Leaning into the mainstream: Local beef entrepreneur has 20 years of success

Laura Freeman, president and CEO of Laura’s Lean Beef, may have started her career 20 years ago as an idealist.But sitting on top of a major beef company, with more than $100 million in projected sales for 2005, and products in more than 4,700 stores throughout the United States, has changed Freeman’s perspective.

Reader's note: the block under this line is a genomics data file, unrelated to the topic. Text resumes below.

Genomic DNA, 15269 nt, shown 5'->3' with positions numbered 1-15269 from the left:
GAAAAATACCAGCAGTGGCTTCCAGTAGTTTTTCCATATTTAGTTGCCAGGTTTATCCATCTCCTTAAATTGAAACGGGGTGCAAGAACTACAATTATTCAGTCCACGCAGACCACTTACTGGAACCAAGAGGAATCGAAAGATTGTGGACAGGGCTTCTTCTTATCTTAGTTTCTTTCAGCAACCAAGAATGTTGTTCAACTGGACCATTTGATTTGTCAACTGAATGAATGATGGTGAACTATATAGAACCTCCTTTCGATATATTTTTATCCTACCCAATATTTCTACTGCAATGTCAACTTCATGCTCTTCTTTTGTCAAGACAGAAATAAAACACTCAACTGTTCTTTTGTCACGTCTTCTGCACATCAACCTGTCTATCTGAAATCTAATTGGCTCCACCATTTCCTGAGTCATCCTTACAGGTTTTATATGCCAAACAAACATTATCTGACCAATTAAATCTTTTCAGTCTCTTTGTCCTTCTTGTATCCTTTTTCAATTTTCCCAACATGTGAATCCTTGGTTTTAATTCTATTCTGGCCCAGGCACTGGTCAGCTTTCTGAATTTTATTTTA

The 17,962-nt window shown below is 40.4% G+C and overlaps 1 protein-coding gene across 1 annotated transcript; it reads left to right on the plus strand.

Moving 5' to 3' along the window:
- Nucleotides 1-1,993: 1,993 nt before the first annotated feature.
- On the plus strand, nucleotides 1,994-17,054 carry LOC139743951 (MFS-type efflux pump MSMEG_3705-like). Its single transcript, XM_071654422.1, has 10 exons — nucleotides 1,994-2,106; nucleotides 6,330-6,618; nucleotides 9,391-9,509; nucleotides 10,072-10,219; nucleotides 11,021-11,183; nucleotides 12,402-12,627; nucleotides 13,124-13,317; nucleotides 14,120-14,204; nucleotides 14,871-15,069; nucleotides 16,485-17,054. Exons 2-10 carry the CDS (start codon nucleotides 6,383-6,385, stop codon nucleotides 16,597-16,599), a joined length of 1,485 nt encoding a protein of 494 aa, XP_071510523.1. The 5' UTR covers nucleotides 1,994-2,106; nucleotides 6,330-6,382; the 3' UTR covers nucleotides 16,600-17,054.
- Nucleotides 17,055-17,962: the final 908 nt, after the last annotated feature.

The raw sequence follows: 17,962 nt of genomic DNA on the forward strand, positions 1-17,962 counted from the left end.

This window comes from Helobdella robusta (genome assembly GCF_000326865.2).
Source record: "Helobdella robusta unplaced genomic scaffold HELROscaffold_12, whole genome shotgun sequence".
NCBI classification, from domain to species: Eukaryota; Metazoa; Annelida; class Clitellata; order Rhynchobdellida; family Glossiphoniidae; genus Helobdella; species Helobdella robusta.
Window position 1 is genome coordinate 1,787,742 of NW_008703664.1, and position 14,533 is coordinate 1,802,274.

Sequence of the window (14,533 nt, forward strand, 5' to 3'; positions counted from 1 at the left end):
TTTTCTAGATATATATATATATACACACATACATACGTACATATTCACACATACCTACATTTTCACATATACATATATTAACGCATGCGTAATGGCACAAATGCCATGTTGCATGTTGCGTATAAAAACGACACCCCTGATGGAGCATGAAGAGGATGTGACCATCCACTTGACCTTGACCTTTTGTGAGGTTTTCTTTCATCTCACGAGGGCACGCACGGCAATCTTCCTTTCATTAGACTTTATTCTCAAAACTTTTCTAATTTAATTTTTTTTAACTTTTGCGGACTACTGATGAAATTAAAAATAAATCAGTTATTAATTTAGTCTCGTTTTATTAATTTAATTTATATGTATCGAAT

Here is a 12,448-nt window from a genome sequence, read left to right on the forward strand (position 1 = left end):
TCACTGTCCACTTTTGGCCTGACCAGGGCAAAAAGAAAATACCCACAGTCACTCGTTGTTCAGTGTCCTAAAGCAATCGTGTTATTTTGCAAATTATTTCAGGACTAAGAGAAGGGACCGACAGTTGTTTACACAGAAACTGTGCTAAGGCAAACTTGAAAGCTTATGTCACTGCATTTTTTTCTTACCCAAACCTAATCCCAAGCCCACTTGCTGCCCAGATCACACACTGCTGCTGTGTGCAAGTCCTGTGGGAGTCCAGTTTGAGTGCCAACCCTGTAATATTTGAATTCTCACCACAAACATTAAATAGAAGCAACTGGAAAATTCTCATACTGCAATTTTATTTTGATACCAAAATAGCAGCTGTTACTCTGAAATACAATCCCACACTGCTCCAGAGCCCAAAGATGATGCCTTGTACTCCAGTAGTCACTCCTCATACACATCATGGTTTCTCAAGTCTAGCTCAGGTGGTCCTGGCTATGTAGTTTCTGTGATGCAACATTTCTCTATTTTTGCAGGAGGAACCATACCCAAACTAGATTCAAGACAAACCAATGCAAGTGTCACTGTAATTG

“I’m very much a realist,” said Freeman, who attributes her success, stemming from her family farm in Clark County, to “sheer doggedness” and “hiring talent.”“I didn’t know I couldn’t. I’ve always been a risk-taker – never taken no for an answer,” she said.But bringing a health foods product into the mainstream did prove to be a challenge.Founded in 1985 and now headquartered in Lexington, Laura’s Lean Beef began with the goals of improving nutrition and stabilizing the industry for mid-sized cattle operations.Freeman envisioned the idea of raising lean beef after her pregnancy required her to embrace a special low-fat diet in her early 20s.She worked with meat and food science experts at the University of Kentucky and began producing naturally-raised lean beef products without the use of hormones or antibiotics, all the while asking a lot of questions, she said.“Even though I didn’t understand the business very well, I knew a lot of good farmers. … You just get hooked on this.”But Freeman doesn’t drive any tractors.She began selling her product locally and broke out into major chains by cornering what was then a niche health foods market. Since she introduced her products to Kroger in 1986, Laura’s Lean Beef has grown about 20 percent a year and become a staple product in many major grocery store chains.Today the company describes itself as “the most successful natural lean beef company in the country.”“My original vision was to service all the grocery stores in Kentucky,” Freeman said. “But you couldn’t do that with the structure of the grocery industry, which I super didn’t understand. But you know, you just kind of pay your money and take your chances.”The company’s goal of promoting sustainable farming practices has led Laura’s Lean Beef to work with over 750 family farms, including her own 1000-acre spread on Schollsville Road, where she raises about 200 head of cattle.Although Freeman said she has never wondered if starting the business was the right move, the company’s growth over the last several years has surprised her.“One of the biggest changes has been in the grocery industry itself,” Freeman said. “The structure of the industry has changed very drastically.”Obesity has become more widespread, and the baby boomer generation has grown older with more disposable income, all of which has worked in the company’s favor, she said, and helped transition the product into the mainstream.“I’ve always fought to get out of that niche,” Freeman said.Now Laura’s Lean Beef is sold in 44 states with a product list ranging from ground beef to steak and tenderloin. The company also has integrated into the convenience foods aisle with precooked entrees such as shredded beef in barbecue sauce and pot roast.“We just have to deal with the fact that nobody has any time,” Freeman said, adding that the new products are going over well.The company’s next step includes getting into restaurants, she said.Meanwhile, Freeman, who is single and has a daughter, said she is “really having fun.” She enjoys the outdoors and traveling to cities like New York, Boston and San Francisco. But until recently, she said she hadn’t taken a day off for 20 years.In fact, she attended a cattle industry function in Houston this week, where Freeman said she was probably the biggest realist in the group – a characteristic she picked up after years of functioning in the day-to-day business environment.“All of which the idealists don’t understand,” she said.